Oil, Ella Hickson’s new play at the Almeida, begins in a bitingly cold Cornwall in 1889 when a farming family are exposed to the epoch-changing potential of kerosene for the first time. Skipping across history and continents, it closes back in the West Country 150 years later in an energy-rationed, Chinese-dominated future at the end of the age of oil.

The vast geographical and historical scope of this multilingual play, which has taken six years to write, reflects the difficulty of exploring a substance which is the common ingredient behind everything from cups to condoms. Scenes set in the Middle East present the distribution and potential scarcity of oil as leading to political and ethical problems which are, fittingly, sticky and combustible. No one, including the audience, is allowed to leave with their hands clean.

Oil is the latest example of theatre’s evolving attempts to tackle pressing questions around the environment, natural resources, and humanity’s future. It is a difficult task because this involves thinking not only about humans, but about technologies, species, substances, and ecosystems. Moreover, to explore the implications of our environmental concerns, it is often necessary to imagine as-yet-undetermined future societies. It is a “formal challenge of how we tell the size of the stories we need to tell,” says Hickson.

In the past decade, especially, there has been a wide range of attempts to rise to this challenge. There have been the plays which seek to educate with clear, scientific facts. Or those that seek to alarm with apocalyptic scenarios. There have also been plays dwelling on the impact of our day-to-day behaviour on the climate and environmentally aware re-writings of classics.

The poster for They Drink It in the Congo, featuring actor Sule Rimi. Photo by Miles Aldridge

The poster for They Drink It in the Congo, featuring actor Sule Rimi. Photo by Miles Aldridge

Then there have been the “immersive” performances like audio-walking-tour-cum-opera And While London Burns, which invites participants to trace the relation between oil and business around the capital. Of course, to do this you’ll need a smartphone which probably contains the mineral coltan, mined at extraordinary human cost – as Adam Brace’s They Drink it in the Congo, the play that preceded Oil at the Almeida, reminded us.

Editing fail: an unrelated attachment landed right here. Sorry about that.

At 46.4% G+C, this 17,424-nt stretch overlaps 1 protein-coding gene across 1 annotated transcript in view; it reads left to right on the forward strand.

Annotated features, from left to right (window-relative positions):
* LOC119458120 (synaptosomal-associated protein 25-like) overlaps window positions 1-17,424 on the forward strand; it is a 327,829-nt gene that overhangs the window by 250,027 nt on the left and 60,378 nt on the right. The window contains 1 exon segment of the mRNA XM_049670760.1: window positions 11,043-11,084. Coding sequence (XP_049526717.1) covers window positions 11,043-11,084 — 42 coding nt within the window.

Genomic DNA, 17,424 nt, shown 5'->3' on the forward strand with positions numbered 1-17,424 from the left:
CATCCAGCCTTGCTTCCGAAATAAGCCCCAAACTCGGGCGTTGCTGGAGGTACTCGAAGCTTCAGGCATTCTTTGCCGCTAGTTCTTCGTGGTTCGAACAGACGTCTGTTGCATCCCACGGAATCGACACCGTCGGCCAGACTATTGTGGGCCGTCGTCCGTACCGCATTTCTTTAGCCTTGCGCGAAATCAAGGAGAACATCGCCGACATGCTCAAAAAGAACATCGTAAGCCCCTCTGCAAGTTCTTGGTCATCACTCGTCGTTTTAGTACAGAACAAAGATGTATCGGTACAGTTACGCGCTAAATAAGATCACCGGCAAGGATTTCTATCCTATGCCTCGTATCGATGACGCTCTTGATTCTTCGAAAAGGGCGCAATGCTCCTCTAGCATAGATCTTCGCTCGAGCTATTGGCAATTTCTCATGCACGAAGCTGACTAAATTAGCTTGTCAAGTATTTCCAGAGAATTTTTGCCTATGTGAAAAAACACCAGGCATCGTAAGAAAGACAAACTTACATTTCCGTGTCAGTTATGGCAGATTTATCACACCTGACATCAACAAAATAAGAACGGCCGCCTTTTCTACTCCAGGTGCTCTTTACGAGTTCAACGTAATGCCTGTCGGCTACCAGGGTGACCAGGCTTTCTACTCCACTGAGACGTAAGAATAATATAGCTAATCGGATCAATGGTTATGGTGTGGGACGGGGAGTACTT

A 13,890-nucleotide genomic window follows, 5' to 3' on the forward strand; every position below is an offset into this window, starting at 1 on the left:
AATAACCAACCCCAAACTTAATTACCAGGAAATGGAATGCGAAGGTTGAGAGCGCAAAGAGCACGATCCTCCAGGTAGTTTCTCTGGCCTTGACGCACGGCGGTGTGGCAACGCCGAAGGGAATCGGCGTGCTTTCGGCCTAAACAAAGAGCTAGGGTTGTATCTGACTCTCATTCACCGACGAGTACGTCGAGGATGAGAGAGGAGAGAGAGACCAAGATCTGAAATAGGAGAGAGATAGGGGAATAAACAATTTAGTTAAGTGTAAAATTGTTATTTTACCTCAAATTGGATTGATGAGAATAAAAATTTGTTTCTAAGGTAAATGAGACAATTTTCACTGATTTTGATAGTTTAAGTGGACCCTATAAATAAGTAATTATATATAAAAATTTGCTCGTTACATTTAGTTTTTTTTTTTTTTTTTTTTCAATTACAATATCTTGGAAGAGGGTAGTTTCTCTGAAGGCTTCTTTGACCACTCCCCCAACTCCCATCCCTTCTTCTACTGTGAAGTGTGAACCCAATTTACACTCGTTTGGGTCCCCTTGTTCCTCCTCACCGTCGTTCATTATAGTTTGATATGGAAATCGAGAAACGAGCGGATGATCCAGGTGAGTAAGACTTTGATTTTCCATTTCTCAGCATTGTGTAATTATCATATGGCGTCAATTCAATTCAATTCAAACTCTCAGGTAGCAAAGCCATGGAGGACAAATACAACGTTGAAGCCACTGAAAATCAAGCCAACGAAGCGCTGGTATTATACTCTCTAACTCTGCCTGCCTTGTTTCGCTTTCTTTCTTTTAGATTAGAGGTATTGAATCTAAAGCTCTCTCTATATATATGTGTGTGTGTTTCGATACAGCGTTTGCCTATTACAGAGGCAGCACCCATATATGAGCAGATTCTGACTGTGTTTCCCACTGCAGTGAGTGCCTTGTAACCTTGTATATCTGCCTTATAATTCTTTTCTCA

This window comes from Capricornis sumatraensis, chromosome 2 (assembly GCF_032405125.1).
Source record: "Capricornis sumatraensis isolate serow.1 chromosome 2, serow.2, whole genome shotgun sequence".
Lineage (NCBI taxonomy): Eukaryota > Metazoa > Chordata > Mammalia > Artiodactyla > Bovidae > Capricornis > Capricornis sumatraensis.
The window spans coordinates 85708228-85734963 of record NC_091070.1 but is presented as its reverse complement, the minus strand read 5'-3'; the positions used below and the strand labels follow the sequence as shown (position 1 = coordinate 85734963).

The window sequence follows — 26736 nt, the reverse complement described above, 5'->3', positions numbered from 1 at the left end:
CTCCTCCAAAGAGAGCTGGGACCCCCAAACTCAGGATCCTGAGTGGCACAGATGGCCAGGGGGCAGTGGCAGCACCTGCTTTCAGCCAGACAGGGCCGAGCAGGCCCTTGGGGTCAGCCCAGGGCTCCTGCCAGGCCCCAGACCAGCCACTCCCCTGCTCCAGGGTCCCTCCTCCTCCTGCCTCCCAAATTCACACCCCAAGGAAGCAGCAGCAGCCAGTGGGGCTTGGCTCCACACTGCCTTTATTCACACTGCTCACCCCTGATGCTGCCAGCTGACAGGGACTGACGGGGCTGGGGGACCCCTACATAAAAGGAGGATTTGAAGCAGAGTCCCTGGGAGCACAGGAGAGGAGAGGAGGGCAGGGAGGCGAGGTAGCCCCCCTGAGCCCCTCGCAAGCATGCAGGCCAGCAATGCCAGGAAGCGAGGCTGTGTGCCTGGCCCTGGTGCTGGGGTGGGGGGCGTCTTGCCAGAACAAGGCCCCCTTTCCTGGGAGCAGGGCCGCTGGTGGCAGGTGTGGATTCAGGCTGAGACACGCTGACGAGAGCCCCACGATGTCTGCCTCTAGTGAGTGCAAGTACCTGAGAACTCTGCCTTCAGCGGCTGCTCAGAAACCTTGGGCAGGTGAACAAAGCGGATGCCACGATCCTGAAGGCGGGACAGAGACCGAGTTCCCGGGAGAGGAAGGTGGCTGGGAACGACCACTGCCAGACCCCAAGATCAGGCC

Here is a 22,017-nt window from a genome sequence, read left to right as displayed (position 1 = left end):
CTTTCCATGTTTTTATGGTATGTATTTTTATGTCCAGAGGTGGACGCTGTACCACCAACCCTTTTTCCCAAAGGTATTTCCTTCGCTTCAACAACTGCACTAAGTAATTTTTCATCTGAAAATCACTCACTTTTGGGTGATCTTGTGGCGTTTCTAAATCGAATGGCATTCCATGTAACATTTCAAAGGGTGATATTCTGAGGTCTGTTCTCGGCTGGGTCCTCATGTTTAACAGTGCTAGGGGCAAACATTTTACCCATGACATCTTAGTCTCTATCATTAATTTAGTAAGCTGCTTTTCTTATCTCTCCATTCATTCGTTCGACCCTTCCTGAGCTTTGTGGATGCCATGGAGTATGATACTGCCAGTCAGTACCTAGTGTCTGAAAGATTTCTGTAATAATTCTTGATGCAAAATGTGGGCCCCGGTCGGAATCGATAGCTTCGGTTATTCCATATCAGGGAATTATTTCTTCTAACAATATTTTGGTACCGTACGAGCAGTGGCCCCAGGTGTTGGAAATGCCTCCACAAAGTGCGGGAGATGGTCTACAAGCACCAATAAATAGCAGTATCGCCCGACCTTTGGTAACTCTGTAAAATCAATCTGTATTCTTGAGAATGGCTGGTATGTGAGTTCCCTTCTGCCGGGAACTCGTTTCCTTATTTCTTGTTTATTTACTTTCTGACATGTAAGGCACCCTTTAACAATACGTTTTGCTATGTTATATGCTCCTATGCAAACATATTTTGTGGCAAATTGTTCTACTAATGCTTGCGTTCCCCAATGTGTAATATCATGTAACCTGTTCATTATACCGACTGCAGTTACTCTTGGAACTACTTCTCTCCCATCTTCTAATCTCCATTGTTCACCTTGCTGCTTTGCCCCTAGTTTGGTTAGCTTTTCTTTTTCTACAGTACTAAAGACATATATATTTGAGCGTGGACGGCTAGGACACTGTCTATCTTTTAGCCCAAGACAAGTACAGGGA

Beyond individual playwrights, whole theatres are now getting involved in environmental activism, nowhere more so than the Royal Court, which has been the source of several new plays tackling environmental issues. This year, these include young playwright Stef Smith’s Human Animals, Alistair McDowall’s post-apocalyptic space horror X, Caryl Churchill’s latest Escaped Alone and Lucy Kirkwood’s tale of energy and catastrophe The Children, which opens next month.

Lucy Davies, the executive director, describes their mission to engage with the environment as part of the Royal Court’s sense of theatre as a “form of social conversation and a form of social change” and tells me how the Royal Court’s engagement plan extends from its artistic programme and educational work to committing to local suppliers for its restaurant and working with the other theatres in the London Theatre Consortium to reduce the sector’s carbon emissions.

The Royal Court has been a pioneer in tackling contemporary issues since its opening-year production of John Osborne’s Look Back in Anger in 1956. However, dealing with the politicized and specialized discussions surrounding climate science is a very particular challenge that can push theatre-makers in new directions.

2014’s 2071 saw UCL scientist Chris Rapley collaborate with playwright Duncan Macmillan and director Katie Mitchell. The resulting production featured Rapley alone on stage discussing climate science. It polarized audiences, some of whom complained that this was merely a lecture. While I thought that that the disquieting music and graphics made the clearly communicated data more urgent, I found it hard to recall the specifics of both the performance and the science once I was out of the theatre, although I have since found the text a useful reference point. I ask Davies whether 2071 indicated a tension between creativity and the ethical need to inform. She says not: “Some critics said ‘this is just a lecture,’ but there were sophisticated aesthetic choices in that work, and so it pushed the art form forward.”